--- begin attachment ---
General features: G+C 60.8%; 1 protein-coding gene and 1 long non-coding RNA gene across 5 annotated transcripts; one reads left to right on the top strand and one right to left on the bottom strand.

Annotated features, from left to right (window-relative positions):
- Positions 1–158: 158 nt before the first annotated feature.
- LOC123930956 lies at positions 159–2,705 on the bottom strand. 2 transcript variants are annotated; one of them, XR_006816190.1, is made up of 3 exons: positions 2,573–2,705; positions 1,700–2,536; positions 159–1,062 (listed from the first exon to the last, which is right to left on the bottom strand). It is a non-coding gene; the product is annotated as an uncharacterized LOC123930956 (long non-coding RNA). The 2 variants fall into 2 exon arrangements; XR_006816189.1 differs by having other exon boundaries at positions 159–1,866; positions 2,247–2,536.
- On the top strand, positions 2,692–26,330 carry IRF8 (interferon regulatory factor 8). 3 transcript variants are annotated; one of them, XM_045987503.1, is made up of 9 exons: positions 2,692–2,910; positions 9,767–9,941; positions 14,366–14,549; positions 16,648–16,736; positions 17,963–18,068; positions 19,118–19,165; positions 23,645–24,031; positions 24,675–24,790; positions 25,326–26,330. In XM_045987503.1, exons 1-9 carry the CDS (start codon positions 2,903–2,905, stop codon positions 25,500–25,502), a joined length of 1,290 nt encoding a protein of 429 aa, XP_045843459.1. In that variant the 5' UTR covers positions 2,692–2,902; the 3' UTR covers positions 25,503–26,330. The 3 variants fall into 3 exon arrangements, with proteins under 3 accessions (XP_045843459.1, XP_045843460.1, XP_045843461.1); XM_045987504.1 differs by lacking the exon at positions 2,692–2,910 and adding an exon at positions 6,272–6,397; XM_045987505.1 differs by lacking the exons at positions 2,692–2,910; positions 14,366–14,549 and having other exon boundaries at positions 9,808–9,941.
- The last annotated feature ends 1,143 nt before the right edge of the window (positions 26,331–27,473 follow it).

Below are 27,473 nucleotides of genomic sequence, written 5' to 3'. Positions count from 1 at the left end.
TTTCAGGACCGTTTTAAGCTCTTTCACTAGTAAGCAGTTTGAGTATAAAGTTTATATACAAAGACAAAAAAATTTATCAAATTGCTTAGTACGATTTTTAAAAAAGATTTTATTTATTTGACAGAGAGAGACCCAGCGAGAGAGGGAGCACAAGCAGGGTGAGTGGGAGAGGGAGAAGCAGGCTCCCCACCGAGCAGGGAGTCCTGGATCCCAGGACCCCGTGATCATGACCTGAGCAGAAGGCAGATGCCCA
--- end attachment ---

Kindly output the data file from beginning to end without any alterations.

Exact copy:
General features: G+C 60.8%; 1 protein-coding gene and 1 long non-coding RNA gene across 5 annotated transcripts; one reads left to right on the top strand and one right to left on the bottom strand.

Annotated features, from left to right (window-relative positions):
- Positions 1–158: 158 nt before the first annotated feature.
- LOC123930956 lies at positions 159–2,705 on the bottom strand. 2 transcript variants are annotated; one of them, XR_006816190.1, is made up of 3 exons: positions 2,573–2,705; positions 1,700–2,536; positions 159–1,062 (listed from the first exon to the last, which is right to left on the bottom strand). It is a non-coding gene; the product is annotated as an uncharacterized LOC123930956 (long non-coding RNA). The 2 variants fall into 2 exon arrangements; XR_006816189.1 differs by having other exon boundaries at positions 159–1,866; positions 2,247–2,536.
- On the top strand, positions 2,692–26,330 carry IRF8 (interferon regulatory factor 8). 3 transcript variants are annotated; one of them, XM_045987503.1, is made up of 9 exons: positions 2,692–2,910; positions 9,767–9,941; positions 14,366–14,549; positions 16,648–16,736; positions 17,963–18,068; positions 19,118–19,165; positions 23,645–24,031; positions 24,675–24,790; positions 25,326–26,330. In XM_045987503.1, exons 1-9 carry the CDS (start codon positions 2,903–2,905, stop codon positions 25,500–25,502), a joined length of 1,290 nt encoding a protein of 429 aa, XP_045843459.1. In that variant the 5' UTR covers positions 2,692–2,902; the 3' UTR covers positions 25,503–26,330. The 3 variants fall into 3 exon arrangements, with proteins under 3 accessions (XP_045843459.1, XP_045843460.1, XP_045843461.1); XM_045987504.1 differs by lacking the exon at positions 2,692–2,910 and adding an exon at positions 6,272–6,397; XM_045987505.1 differs by lacking the exons at positions 2,692–2,910; positions 14,366–14,549 and having other exon boundaries at positions 9,808–9,941.
- The last annotated feature ends 1,143 nt before the right edge of the window (positions 26,331–27,473 follow it).

Below are 27,473 nucleotides of genomic sequence, written 5' to 3'. Positions count from 1 at the left end.
TTTCAGGACCGTTTTAAGCTCTTTCACTAGTAAGCAGTTTGAGTATAAAGTTTATATACAAAGACAAAAAAATTTATCAAATTGCTTAGTACGATTTTTAAAAAAGATTTTATTTATTTGACAGAGAGAGACCCAGCGAGAGAGGGAGCACAAGCAGGGTGAGTGGGAGAGGGAGAAGCAGGCTCCCCACCGAGCAGGGAGTCCTGGATCCCAGGACCCCGTGATCATGACCTGAGCAGAAGGCAGATGCCCA